The Present Debate

At present, the debate within the Beltway is not over the Bush administration’s culpability for illegal acts, but rather over the wisdom of releasing the Senate Intelligence Committee’s report detailing the CIA use of torture on the president’s orders. In other words, the wisdom of making public the evidence of Bush’s criminality. Many feel that the report will make some foreigners so angry that they will attack Americans abroad. But then those folks already knew about U.S. torture and don’t need the details to make them angry.

Sen. Dianne Feinstein, D-California, the present chair of the Senate Intelligence Committee, is the one who decided to release the report on torture. She did so because she is determined to “foreclose any prospect that the United States might contemplate such tactics again.” She did not believe arguing about the morality of torture would achieve that goal and so she “set out to prove [through the released report] that they [techniques of torture] did not work.” There are two things wrong with Feinstein’s reasoning in this regard:

First, Feinstein, too, appears ignorant of the fact that the futility of torture has been established for hundreds of years. And, just because torture has long been demonstrated not to work, what is the probability that a restatement of this fact will prevent the U.S. from using it again in the future?

As was the case in the Philippines, Vietnam, and in the war on terror, future American leaders will remain ignorant of or just forget about torture’s futility. The groundwork for this is already being laid. The incoming Chair of the Senate Intelligence Committee, Richard Burr, R-North Carolina, says he will not hold hearings on what the report reveals or follow up on it in any way.

“Put this report down to a footnote in history,” he said. Burr also dismisses the torture revelations as an attempt to “smear the Bush administration” – as if the facts of the matter were just contrived by political enemies to provoke a scandal.

Second, as former CIA analyst Ray McGovern suggests, it is quite possible that most in the Bush administration did not care whether torture really worked or not. McGovern tells us that what the White House wanted was a justification for an invasion of Iraq. [See’s “What’s the Next Step to Stop Torture.”]

“Evidence” suggesting a link between Iraq and al-Qaeda would do just fine here. The pressure was on the CIA to produce that link and so they tortured al-Qaeda prisoners until they told them what President Bush wanted to hear. This seems a tempting gambit for use by future presidents who might share George W. Bush’s character.

Thus, if Dianne Feinstein wants to make sure that the U.S. government will not use torture in the future, just demonstrating (once more) that it does not work won’t do. The only thing that has a chance of achieving her goal is the strict enforcement the law against torture – take Bush and his accomplices and put them on trial for the crimes we all know they committed. Then, put the whole gang in jail for long enough to make a deep impression. With that precedent set, you have a shot at preventing U.S.-sanctioned torture in the future.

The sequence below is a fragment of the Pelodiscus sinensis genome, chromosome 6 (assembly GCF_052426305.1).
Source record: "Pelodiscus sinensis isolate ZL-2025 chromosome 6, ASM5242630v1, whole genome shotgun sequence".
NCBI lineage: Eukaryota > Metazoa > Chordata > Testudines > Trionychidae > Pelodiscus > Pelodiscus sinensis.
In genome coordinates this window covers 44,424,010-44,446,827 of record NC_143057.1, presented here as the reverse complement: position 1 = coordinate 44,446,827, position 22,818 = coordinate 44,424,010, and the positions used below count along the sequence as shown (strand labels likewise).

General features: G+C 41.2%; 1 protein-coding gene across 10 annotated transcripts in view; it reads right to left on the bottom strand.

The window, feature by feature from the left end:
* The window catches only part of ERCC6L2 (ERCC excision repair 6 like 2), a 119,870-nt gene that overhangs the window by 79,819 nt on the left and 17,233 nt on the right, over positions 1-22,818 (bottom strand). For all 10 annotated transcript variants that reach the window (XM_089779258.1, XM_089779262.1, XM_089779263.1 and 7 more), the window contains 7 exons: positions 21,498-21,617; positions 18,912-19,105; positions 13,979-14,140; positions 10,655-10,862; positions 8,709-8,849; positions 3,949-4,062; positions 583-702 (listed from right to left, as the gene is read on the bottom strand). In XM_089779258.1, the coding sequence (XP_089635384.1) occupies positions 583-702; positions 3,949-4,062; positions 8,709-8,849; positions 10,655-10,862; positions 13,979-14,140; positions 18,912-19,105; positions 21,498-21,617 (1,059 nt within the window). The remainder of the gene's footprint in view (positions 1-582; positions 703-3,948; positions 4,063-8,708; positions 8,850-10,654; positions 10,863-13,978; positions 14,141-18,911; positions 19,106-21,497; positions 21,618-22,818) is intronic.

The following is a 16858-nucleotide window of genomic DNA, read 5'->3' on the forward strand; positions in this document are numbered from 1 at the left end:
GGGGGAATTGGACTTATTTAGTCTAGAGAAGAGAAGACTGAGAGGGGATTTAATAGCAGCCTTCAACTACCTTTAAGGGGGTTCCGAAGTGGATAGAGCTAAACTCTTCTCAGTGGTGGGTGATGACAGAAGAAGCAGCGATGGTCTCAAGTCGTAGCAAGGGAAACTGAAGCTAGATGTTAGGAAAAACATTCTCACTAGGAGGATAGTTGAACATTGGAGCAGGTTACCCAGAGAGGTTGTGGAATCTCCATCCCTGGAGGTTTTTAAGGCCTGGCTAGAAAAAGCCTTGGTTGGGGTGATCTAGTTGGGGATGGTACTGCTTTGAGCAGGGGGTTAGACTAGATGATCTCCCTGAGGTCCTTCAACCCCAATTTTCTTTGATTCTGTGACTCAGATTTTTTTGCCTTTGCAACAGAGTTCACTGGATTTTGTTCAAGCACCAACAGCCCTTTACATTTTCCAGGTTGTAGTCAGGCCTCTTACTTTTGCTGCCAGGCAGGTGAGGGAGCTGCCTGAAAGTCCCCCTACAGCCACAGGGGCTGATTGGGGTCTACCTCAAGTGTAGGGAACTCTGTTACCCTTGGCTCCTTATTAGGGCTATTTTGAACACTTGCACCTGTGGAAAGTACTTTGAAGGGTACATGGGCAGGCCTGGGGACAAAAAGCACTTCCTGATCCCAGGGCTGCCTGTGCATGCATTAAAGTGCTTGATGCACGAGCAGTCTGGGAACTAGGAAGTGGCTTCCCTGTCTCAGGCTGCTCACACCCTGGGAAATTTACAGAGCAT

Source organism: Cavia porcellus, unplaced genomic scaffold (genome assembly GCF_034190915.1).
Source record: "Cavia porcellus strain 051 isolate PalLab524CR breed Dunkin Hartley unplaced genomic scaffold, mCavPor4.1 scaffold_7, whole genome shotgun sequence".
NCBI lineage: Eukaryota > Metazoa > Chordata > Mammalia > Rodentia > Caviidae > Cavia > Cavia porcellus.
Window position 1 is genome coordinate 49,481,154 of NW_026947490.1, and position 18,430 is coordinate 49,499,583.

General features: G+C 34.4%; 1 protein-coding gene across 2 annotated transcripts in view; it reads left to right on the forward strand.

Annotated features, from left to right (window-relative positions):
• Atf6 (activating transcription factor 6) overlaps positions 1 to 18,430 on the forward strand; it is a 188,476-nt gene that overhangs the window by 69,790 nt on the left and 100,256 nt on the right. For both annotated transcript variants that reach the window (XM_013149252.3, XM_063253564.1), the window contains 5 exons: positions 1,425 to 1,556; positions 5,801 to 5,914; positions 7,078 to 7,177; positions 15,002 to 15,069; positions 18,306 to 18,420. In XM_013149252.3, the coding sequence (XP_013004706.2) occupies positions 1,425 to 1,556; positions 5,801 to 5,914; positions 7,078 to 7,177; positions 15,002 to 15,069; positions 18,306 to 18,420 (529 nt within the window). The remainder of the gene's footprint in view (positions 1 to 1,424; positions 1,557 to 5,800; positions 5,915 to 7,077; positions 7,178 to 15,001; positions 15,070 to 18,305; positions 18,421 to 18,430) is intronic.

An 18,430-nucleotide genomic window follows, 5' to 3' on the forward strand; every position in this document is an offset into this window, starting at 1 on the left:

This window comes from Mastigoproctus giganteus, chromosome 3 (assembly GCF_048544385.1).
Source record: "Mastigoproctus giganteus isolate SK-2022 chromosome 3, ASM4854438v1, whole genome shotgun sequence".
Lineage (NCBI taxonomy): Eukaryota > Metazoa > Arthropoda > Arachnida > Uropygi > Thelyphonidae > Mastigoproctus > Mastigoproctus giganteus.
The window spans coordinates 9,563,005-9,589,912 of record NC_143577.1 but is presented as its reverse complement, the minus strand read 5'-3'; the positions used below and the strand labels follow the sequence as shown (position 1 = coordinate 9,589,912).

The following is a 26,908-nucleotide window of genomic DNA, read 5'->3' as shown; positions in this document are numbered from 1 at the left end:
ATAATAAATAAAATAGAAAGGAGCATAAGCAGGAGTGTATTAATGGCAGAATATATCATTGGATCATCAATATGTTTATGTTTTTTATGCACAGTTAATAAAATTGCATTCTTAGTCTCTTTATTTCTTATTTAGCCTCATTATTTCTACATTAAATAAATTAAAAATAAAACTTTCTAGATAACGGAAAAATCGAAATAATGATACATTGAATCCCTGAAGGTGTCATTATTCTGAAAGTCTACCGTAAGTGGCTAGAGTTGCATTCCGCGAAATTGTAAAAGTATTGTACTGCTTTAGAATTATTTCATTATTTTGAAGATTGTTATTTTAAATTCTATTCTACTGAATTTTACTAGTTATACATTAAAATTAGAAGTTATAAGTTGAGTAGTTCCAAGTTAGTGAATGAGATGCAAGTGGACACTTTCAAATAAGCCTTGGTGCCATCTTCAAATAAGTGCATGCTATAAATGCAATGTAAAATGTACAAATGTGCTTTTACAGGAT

President Obama actually had an opportunity to set this precedent but, as we all know, he has declined to do so. One can imagine his advisers telling him that all presidents break the law in one way or another and to charge Bush with a crime would open Pandora’s Box – from that point on it would be open season on every future president. Yet, is it necessarily true that all presidents must go around breaking the law? And, if so, why should any of us find this acceptable?

Despite the revelations of the Senate Intelligence Committee’s report, the chances are pretty good that Bush and his operatives will get away with their crimes. And that means that chances are just as good that it will all happen again. The public’s awareness of the facts is at best unreliable.

According to a Pew poll reported on Dec. 15, half of the American public even now believes that the use of torture was both justified and provided worthwhile intelligence. It is probable that the opinion of most elected officials is no different.

No one has yet been able to secure a meaningful place for relevant and accurate historical knowledge either in the mind of the general public or in the deliberations of policy makers. However, in both cases, ignorance and false assumptions seem secure in their positions of influence.

Lawrence Davidson is a history professor at West Chester University in Pennsylvania. He is the author of Foreign Policy Inc.: Privatizing America’s National Interest; America’s Palestine: Popular and Official Perceptions from Balfour to Israeli Statehood; and Islamic Fundamentalism.

6 comments for “Torture’s Fallacies — and Criminality

  1. JWalters
    December 19, 2014 at 21:50

    I wonder if movies like Jack Bauer’s are intended as advertising to degrade the public mind, and make atrocities more acceptable.

    • Bill Jones
      December 27, 2014 at 19:38

      Nah, it was entirely coincidental that a barking mad Neo-con piece of Zionist filth
      Just happened to slap together a show glorifying torture just as another barking mad Neo-con piece of Zionist filth was making it US policy.

  2. Piotr Berman
    December 19, 2014 at 21:31

    Some points are often ignored.